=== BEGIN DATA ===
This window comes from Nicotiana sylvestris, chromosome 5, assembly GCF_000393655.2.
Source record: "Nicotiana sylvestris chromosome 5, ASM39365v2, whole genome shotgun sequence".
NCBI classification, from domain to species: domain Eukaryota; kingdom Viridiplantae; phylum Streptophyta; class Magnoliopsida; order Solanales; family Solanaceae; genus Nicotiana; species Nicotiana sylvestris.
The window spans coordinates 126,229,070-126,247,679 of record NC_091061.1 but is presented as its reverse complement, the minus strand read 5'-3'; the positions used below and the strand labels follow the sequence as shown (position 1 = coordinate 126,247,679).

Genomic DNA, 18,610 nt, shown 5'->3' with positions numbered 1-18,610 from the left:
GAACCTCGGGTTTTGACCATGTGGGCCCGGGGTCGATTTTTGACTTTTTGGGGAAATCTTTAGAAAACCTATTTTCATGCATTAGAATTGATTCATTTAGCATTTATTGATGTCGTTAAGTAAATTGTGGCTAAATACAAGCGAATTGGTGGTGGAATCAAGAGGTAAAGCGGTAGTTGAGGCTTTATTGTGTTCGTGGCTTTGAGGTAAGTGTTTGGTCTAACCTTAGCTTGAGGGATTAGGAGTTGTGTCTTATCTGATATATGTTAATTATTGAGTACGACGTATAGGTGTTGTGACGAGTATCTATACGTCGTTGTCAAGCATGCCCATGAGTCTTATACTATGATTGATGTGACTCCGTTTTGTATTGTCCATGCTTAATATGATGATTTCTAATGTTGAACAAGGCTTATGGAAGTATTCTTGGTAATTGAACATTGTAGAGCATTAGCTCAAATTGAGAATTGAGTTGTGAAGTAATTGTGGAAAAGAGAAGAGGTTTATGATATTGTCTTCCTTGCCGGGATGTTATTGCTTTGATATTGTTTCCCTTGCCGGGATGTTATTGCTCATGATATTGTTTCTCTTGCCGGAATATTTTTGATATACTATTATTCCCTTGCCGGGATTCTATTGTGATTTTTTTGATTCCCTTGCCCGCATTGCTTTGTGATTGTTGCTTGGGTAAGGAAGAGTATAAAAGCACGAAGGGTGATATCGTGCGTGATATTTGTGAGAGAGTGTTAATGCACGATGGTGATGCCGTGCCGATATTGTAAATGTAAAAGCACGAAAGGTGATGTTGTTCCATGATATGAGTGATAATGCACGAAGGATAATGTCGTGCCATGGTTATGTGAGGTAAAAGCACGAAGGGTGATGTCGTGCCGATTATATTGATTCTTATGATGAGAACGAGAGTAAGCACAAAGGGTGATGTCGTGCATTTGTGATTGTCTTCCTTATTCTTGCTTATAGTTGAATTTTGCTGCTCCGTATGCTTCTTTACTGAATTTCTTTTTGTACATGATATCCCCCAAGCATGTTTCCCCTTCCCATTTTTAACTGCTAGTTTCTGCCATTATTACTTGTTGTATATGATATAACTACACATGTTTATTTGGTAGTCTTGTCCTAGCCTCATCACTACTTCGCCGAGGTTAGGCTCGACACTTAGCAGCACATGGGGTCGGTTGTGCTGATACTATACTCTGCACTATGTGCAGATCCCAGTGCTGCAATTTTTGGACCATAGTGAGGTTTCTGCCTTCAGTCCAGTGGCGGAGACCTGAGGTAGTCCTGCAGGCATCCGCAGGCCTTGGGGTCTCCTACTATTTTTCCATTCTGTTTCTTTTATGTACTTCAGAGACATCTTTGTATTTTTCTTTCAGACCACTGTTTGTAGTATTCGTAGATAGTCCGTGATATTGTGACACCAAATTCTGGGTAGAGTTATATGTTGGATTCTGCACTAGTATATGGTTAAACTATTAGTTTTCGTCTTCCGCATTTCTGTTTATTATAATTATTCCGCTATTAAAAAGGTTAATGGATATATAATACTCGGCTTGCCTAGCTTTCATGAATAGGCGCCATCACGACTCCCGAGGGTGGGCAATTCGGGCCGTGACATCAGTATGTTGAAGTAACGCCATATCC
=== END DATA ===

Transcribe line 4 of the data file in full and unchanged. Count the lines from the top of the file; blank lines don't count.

The window spans coordinates 126,229,070-126,247,679 of record NC_091061.1 but is presented as its reverse complement, the minus strand read 5'-3'; the positions used below and the strand labels follow the sequence as shown (position 1 = coordinate 126,247,679).